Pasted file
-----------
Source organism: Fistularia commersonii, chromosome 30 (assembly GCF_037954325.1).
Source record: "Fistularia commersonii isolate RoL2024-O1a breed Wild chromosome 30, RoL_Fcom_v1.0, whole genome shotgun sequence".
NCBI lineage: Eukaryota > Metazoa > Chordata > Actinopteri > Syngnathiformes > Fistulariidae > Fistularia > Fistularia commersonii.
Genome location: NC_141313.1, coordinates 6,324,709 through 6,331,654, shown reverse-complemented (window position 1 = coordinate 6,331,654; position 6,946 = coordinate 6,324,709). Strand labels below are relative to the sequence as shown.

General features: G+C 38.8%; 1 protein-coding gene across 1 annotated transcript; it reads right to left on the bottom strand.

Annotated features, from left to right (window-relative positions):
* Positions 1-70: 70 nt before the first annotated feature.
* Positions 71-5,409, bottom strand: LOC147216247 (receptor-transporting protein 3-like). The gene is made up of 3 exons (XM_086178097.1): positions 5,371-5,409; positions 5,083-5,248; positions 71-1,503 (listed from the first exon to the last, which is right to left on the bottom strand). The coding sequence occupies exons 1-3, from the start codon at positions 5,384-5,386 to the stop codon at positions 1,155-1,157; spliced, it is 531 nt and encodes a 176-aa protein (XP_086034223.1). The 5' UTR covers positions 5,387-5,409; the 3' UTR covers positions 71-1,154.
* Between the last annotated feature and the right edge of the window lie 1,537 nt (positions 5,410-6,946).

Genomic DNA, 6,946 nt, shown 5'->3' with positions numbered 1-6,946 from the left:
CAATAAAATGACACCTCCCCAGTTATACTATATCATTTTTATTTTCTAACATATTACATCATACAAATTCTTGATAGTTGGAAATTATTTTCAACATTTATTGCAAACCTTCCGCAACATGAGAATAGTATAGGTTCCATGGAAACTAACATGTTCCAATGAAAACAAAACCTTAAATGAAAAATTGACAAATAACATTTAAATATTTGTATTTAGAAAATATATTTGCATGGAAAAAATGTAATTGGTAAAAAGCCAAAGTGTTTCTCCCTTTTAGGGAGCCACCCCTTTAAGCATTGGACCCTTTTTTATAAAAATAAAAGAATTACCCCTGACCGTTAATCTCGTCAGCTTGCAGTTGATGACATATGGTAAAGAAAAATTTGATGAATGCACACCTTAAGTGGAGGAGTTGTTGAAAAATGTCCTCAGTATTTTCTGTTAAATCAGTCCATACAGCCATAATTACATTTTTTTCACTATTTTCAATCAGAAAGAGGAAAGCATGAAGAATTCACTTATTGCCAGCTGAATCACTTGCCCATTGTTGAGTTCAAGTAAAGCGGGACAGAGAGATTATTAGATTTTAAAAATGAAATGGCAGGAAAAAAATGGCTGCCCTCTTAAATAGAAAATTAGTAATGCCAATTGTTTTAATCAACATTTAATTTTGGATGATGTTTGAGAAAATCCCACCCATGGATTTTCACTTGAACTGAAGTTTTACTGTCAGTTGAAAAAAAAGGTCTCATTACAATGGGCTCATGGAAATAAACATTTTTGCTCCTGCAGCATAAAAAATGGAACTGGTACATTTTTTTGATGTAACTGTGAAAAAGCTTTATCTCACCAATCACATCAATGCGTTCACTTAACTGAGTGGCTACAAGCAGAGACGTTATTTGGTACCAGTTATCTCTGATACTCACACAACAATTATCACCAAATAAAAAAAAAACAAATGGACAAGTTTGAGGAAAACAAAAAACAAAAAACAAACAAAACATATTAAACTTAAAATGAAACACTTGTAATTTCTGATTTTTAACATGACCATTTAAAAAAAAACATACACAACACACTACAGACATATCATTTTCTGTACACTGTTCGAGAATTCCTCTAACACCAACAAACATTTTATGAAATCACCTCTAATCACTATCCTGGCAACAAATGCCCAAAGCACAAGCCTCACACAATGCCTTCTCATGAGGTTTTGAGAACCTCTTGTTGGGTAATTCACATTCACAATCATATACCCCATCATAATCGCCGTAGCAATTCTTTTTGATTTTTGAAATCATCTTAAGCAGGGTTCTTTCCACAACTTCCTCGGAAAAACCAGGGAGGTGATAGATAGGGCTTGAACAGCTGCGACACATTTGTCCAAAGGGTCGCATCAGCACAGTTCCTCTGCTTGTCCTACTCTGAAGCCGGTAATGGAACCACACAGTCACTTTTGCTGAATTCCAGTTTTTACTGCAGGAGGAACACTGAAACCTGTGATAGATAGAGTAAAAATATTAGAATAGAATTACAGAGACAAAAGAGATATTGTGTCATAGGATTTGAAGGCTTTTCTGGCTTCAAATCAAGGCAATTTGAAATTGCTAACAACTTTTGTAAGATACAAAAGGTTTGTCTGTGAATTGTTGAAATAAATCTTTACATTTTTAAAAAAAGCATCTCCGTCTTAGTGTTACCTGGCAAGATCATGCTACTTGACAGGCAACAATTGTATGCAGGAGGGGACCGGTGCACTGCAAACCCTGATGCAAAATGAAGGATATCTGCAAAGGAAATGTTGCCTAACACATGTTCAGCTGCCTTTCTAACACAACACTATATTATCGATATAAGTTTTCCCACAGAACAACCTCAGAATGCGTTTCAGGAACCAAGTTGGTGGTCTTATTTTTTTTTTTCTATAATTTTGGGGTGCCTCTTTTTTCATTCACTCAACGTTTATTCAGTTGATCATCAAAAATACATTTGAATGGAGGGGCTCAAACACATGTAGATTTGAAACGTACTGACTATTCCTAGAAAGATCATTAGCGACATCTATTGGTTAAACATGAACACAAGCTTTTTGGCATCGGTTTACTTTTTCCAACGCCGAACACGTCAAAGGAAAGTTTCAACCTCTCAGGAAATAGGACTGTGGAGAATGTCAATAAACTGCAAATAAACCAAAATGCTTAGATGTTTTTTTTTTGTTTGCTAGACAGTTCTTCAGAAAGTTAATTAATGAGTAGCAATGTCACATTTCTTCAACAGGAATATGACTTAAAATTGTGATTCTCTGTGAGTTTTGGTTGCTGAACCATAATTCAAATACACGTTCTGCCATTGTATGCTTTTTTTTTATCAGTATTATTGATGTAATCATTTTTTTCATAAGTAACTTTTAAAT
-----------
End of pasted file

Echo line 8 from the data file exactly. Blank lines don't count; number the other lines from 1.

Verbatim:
* Positions 71-5,409, bottom strand: LOC147216247 (receptor-transporting protein 3-like). The gene is made up of 3 exons (XM_086178097.1): positions 5,371-5,409; positions 5,083-5,248; positions 71-1,503 (listed from the first exon to the last, which is right to left on the bottom strand). The coding sequence occupies exons 1-3, from the start codon at positions 5,384-5,386 to the stop codon at positions 1,155-1,157; spliced, it is 531 nt and encodes a 176-aa protein (XP_086034223.1). The 5' UTR covers positions 5,387-5,409; the 3' UTR covers positions 71-1,154.